Tiny flowers seemed to have popped up on the side of the road overnight. Andrea stopped walking to study them. She thought she would take a stroll through town and buy some paper and pens to make fliers. The materials wouldn’t cost much, but she would have to use the neopoints she saved for food. She sat in the grass next to a little patch of flowers and fingered the clasp on the coin purse she carried in her pocket, trying to convince herself to part with her neopoints.
And if she did buy the paper and pens, what would she write? “Please vote for Andrea even though she’s only in the beauty contest to make a point?” “I’m not really pretty, but please vote for me?” She opened and closed the clasp on her coin purse, perplexed.
Andrea looked up for the source of the voice.
“Help! My shop! It’s burning down!”
From where she was sitting behind the post office, Andrea could just see the shopkeeper of the food shop jumping up and down, trying to catch someone’s attention. Before she knew it, Andrea had jumped up and was running faster than she ever had before. Pushing through the perpetual crowd of pets gathered around the Money Tree, she ran across to the food shop.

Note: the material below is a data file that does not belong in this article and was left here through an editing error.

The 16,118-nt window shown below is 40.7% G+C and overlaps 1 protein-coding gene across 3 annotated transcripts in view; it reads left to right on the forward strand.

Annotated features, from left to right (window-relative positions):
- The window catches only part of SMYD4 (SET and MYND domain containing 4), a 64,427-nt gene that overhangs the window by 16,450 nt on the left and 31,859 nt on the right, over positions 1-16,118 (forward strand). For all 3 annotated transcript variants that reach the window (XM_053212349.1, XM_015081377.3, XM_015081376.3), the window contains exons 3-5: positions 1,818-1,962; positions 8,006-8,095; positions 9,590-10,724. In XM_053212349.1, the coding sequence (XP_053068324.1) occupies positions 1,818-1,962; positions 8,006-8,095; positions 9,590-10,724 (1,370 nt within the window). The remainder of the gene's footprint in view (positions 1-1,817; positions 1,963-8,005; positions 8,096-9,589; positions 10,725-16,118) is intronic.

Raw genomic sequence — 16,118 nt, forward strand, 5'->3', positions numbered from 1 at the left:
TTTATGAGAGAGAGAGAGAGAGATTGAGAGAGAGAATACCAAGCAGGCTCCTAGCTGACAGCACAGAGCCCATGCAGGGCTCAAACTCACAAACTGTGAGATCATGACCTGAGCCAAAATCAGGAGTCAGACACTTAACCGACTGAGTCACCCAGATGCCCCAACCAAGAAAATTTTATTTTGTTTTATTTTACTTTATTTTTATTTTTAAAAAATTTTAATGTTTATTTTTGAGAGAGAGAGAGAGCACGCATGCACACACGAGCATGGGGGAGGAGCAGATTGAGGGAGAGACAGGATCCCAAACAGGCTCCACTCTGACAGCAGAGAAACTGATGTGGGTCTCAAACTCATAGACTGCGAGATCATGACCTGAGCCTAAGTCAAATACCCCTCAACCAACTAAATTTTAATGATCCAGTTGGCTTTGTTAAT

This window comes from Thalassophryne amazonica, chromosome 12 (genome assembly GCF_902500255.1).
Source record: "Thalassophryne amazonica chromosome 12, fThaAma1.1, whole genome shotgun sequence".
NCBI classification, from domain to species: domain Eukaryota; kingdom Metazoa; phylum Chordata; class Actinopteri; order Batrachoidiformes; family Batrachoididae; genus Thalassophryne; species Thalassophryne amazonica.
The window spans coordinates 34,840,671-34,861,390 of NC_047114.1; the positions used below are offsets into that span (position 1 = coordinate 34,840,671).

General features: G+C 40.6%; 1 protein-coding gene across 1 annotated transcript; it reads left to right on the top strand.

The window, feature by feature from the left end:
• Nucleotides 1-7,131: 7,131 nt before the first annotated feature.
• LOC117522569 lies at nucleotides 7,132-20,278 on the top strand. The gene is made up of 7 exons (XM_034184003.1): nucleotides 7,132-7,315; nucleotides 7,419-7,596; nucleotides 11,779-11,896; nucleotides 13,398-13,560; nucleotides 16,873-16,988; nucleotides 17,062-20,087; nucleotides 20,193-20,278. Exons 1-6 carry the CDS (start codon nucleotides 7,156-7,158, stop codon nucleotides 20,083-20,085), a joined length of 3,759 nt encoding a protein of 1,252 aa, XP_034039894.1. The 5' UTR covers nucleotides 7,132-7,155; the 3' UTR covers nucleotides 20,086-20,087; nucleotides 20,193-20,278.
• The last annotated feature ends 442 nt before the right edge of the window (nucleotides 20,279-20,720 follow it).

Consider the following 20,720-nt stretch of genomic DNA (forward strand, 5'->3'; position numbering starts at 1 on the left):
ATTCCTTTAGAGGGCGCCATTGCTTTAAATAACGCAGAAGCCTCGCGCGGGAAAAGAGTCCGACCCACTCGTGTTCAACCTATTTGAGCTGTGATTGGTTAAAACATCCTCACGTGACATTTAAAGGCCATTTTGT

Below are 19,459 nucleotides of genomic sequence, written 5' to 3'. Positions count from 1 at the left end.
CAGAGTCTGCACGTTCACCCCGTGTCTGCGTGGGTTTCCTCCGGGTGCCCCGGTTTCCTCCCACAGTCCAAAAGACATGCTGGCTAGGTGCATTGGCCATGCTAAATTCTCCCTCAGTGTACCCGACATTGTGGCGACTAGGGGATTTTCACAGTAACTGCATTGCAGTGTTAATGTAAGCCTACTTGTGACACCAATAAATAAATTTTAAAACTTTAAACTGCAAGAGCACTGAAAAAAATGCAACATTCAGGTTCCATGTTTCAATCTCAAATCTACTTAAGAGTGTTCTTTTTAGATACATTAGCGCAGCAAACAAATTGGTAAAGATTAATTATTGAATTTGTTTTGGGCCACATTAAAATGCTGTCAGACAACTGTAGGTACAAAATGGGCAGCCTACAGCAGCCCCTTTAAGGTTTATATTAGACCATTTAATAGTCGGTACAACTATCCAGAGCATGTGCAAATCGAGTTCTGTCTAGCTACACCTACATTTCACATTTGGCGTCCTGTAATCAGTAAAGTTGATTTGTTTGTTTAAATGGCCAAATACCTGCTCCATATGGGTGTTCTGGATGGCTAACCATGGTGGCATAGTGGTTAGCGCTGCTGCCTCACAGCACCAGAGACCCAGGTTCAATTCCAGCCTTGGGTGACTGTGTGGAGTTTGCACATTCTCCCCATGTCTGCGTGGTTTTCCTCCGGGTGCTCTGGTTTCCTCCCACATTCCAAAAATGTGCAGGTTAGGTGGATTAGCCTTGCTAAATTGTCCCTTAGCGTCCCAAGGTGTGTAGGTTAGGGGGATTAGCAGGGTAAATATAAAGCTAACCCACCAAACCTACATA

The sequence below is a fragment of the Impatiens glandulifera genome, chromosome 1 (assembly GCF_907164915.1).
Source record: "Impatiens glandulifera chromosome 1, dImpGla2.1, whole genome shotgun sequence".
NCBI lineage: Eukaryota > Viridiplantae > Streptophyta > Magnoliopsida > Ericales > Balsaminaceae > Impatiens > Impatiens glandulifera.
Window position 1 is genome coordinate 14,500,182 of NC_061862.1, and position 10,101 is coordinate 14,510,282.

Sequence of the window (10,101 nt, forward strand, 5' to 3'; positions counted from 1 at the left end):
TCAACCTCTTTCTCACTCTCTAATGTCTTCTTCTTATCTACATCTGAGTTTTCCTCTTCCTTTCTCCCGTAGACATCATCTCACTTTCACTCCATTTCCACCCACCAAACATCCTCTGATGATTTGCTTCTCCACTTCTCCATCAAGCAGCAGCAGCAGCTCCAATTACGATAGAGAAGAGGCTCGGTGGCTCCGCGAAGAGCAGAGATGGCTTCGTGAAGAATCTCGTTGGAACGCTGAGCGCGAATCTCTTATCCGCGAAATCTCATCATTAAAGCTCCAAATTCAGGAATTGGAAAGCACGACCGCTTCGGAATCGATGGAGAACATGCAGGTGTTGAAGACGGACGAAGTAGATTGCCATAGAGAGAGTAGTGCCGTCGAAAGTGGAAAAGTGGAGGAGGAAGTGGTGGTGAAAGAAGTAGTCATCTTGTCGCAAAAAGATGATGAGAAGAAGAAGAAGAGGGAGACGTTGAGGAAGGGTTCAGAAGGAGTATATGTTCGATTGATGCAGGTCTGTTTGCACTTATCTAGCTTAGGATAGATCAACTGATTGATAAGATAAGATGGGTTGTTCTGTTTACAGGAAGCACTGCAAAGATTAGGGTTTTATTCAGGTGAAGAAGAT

“Where’s the fire?” she asked as she ran inside.
“Oh, thank you!” cried the shopkeeper. “It’s in the back. The stove is in blazes!”
Andrea ran to the back and yanked open the door to the kitchen. In the corner of the hot room, a small stove was consumed in flames.
Without thinking, Andrea grabbed an apron from the wall and dipped it in a bucket of water next to the door. She approached the fire with the apron held out in front of her and threw it on top of the stove to smother the flames.
The fire licked at the apron for some seconds, but it was quickly reduced to a few flames which Andrea smashed to death with a rolling pin.
“Thank you, thank you, thank you.” The shopkeeper was almost in tears as he took Andrea by the shoulders. “What a courageous act. You could have been--” He cut himself off with a gasp. “You’re the girl who came in with Chastings yesterday! The one I voted for in the beauty contest! Are you crazy?!”
“Probably,” Andrea muttered, examining her blistered paws and realizing the awful smell in the air was her singed fur.
“If that fire had ruined your appearance, even temporarily, you wouldn’t have had a chance at the beauty contest,” the shopkeeper prodded, looking at her curiously.
His words surprised her. Looking back at the events that had taken place over the last several minutes, she didn’t feel as if she’d had a say in the matter. Her body had taken over and her mind hadn’t had a whole lot to do with it.
“Someone had to help,” she answered.